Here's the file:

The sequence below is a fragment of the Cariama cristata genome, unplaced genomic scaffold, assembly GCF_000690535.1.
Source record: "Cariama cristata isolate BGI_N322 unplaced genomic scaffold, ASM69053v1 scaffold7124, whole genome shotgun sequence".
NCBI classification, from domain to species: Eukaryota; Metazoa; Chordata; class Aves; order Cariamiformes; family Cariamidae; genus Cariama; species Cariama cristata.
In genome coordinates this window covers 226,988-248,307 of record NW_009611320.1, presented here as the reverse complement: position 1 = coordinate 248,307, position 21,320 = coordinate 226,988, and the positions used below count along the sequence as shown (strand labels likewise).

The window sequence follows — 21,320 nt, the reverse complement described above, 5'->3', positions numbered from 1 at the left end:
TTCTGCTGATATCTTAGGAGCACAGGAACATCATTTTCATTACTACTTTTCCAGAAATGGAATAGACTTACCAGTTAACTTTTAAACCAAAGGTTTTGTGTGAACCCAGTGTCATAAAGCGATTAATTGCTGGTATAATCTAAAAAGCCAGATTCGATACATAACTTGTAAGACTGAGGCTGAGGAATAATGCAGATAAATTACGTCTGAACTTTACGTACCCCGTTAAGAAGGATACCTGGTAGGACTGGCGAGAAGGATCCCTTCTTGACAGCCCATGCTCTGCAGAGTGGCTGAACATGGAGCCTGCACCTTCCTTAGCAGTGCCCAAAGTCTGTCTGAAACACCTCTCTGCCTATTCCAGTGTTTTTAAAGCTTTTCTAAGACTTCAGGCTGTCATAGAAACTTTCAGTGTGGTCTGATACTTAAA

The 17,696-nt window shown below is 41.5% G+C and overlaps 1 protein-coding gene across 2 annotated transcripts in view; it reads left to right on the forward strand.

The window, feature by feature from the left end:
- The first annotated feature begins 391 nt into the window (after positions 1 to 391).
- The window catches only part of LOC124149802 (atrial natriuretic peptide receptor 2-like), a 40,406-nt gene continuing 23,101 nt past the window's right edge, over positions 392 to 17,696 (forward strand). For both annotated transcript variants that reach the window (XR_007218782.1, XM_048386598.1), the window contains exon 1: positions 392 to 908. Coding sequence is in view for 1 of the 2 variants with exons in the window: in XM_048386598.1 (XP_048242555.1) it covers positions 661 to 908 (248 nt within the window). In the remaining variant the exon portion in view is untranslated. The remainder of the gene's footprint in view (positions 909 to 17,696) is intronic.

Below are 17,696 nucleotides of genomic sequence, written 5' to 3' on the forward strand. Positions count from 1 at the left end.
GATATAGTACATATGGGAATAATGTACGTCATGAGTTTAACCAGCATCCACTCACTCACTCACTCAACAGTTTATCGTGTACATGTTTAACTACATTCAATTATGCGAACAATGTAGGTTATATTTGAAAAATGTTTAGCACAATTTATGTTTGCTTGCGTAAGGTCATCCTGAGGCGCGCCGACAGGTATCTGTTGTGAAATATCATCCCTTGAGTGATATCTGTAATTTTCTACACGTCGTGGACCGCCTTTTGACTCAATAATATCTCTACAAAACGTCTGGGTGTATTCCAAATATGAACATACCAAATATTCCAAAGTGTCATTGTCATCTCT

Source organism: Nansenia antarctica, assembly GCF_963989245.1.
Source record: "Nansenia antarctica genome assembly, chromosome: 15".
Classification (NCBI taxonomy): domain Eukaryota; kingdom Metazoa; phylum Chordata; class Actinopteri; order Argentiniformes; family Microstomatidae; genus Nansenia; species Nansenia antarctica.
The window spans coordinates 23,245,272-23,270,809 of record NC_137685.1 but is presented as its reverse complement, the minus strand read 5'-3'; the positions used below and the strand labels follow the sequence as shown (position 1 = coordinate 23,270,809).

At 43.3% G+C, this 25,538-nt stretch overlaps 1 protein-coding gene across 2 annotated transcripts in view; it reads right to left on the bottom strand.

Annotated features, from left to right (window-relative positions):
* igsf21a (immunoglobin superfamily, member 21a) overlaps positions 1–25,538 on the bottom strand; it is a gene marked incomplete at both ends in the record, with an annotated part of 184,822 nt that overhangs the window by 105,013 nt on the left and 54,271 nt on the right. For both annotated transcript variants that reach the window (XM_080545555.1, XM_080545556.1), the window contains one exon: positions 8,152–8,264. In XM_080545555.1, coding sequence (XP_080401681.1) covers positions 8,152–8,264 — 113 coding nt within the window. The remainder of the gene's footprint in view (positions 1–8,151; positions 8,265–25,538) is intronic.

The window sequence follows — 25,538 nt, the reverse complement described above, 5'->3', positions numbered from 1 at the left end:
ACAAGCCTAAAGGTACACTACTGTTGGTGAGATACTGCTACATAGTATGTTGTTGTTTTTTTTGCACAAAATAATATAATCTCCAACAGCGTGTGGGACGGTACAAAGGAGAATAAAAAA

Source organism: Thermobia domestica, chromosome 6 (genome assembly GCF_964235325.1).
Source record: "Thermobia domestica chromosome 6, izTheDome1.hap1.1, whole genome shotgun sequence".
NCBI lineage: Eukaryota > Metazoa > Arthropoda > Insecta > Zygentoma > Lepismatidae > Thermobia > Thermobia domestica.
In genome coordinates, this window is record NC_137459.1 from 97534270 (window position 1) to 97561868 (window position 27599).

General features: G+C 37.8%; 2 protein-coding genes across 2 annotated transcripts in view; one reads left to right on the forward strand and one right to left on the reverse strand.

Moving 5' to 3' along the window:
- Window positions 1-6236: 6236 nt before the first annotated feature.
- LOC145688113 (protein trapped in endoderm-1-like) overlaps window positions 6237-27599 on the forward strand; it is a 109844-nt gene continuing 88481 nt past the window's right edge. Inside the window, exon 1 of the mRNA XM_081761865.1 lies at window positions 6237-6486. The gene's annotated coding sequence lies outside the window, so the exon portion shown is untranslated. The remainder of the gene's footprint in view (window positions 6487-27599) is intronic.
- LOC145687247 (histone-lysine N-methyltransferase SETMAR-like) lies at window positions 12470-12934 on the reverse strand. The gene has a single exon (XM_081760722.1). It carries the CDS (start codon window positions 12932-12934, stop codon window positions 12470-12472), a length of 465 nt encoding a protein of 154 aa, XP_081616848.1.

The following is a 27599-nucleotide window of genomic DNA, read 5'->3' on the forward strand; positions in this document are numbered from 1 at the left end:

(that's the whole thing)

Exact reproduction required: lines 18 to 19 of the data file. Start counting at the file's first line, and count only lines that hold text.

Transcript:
Annotated features, from left to right (window-relative positions):
* igsf21a (immunoglobin superfamily, member 21a) overlaps positions 1–25,538 on the bottom strand; it is a gene marked incomplete at both ends in the record, with an annotated part of 184,822 nt that overhangs the window by 105,013 nt on the left and 54,271 nt on the right. For both annotated transcript variants that reach the window (XM_080545555.1, XM_080545556.1), the window contains one exon: positions 8,152–8,264. In XM_080545555.1, coding sequence (XP_080401681.1) covers positions 8,152–8,264 — 113 coding nt within the window. The remainder of the gene's footprint in view (positions 1–8,151; positions 8,265–25,538) is intronic.